Those are the kind of transformations in which the recipients spend a little time figuring out precisely why they've been squeamish about trying to achieve their personal best. Just before her triumphant performance on "Britain's Got Talent," Boyle said she wanted to be a professional singer, but no one had ever given her the chance. It was a reasonable comment, but it also had the ring of passivity to it. What held Boyle back for so long?...Yeah. The idea of keeping her in her original state is sentimental and selfish. Is she supposed to bolster your self esteem? One of her attributes is that she's never been kissed. (She's 47.) Should she retain her virginity along with her bushy eyebrows so that TV viewers can feel warm and squishy?
The tale of Susan Boyle will not be complete until the shy spinster blossoms. Those who have been entranced by her story so far should let Boyle's fairy godmother finish her work.
Here's an article about Stacy London of "What Not to Wear." She's Phi Beta Kappa from Vassar with degrees in 20th-century philosophy and German literature, and she's been skinny (90 pounds) and fat (180) — so presumably she's knows what she's talking about when she tells less-than-perfect women to cast aside their slovenly comfy clothes and show off their curves.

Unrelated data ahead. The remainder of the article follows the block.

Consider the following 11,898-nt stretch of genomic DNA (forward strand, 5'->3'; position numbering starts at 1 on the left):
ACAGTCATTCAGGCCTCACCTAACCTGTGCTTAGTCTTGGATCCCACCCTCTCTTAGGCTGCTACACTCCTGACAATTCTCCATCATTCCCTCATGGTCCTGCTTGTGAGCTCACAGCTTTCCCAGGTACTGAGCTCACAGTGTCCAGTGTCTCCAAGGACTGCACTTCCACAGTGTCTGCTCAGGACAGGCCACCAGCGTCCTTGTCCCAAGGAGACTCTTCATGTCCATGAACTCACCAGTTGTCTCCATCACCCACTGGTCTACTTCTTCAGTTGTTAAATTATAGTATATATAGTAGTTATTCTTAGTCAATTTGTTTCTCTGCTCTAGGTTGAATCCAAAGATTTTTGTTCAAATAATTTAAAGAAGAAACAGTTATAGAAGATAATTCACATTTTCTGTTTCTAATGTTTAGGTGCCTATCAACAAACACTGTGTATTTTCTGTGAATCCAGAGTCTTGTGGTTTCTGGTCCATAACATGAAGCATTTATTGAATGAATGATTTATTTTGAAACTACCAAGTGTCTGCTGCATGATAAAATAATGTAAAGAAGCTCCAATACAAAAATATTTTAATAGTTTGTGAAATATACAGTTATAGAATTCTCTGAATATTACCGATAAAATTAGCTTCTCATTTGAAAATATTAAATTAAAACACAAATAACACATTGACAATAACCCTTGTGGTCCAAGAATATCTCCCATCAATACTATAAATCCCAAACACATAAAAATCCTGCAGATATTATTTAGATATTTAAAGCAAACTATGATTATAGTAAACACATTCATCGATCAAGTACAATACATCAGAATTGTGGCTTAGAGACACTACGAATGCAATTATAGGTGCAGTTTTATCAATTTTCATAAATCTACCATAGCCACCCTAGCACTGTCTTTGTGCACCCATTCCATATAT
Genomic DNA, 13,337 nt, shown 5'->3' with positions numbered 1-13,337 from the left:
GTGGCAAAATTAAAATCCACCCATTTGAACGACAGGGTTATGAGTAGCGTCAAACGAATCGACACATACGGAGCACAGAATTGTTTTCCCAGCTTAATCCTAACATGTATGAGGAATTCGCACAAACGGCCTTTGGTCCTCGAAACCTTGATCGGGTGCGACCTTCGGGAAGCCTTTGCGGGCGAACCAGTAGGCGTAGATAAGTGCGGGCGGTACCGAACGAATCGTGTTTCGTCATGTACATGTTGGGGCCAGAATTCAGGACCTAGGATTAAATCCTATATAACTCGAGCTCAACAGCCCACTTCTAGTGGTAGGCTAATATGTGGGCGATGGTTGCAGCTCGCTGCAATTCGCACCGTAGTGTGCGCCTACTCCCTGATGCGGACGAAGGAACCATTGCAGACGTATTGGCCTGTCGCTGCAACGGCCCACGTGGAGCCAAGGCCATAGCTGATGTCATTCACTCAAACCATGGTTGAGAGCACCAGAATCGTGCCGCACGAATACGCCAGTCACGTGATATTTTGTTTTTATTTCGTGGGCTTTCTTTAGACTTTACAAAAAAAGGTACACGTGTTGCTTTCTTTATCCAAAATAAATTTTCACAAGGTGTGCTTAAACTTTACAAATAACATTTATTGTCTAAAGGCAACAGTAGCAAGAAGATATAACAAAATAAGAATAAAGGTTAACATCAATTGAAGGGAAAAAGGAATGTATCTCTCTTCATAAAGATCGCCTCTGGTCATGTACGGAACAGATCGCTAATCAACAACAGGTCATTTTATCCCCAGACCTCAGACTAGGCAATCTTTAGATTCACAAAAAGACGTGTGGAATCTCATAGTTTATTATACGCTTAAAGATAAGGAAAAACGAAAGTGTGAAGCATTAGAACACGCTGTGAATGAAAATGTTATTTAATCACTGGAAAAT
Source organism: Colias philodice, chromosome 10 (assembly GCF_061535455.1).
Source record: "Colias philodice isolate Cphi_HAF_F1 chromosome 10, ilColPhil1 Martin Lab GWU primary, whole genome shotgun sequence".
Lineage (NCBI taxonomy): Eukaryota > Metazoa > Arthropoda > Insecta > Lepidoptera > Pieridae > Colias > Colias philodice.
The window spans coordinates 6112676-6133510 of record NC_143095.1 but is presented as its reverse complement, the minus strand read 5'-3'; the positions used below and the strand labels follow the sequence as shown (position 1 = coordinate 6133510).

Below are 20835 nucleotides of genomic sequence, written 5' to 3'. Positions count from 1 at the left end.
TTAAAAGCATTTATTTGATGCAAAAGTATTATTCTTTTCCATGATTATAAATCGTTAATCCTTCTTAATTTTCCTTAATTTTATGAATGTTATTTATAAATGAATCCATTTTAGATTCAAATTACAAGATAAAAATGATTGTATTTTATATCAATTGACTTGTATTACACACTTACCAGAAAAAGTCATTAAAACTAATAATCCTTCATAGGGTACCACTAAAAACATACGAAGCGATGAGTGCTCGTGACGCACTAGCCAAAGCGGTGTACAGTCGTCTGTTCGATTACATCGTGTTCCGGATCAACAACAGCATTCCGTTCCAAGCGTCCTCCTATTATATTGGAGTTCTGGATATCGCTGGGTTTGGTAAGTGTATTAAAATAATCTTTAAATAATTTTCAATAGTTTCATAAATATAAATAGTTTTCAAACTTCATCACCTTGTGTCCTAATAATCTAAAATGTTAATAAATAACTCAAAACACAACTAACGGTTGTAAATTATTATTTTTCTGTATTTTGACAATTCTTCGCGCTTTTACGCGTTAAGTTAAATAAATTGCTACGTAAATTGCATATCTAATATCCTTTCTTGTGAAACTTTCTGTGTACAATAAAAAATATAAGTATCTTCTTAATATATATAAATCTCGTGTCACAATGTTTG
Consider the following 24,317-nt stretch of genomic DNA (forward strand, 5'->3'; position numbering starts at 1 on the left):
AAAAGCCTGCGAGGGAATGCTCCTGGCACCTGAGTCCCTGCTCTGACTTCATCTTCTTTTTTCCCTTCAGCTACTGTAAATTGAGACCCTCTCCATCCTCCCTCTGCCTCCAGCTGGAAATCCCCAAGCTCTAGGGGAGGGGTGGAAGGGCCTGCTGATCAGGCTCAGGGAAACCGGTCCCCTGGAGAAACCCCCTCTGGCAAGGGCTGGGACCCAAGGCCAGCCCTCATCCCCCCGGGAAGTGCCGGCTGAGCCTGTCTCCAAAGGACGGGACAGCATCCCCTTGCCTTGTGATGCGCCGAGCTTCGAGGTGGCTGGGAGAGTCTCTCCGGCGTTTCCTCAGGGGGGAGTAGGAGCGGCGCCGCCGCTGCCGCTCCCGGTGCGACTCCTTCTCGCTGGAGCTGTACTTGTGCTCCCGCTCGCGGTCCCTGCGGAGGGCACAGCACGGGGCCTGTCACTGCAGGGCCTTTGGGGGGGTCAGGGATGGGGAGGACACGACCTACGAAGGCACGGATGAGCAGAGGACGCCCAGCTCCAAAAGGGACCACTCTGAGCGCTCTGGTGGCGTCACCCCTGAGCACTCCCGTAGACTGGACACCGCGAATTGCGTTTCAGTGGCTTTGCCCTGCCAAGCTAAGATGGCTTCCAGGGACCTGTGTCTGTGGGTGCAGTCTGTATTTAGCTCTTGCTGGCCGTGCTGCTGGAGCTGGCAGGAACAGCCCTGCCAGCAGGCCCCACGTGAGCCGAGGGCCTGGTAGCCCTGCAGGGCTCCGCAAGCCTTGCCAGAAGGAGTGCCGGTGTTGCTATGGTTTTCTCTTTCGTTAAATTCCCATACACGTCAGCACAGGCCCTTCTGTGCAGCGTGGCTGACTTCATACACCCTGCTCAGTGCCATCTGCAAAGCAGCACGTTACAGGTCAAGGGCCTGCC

The point of the show, she says, is to help people "find perfection in their imperfection." That means helping them really see the image they're projecting to the world -- which can be painful. "You have to see it clearly," London argues, "so you know what you're working with, what to emphasize, what to camouflage." Helping makeover subjects see themselves that clearly sometimes requires tough talk. "People think we're being mean," she says. "But we're helping take down barriers."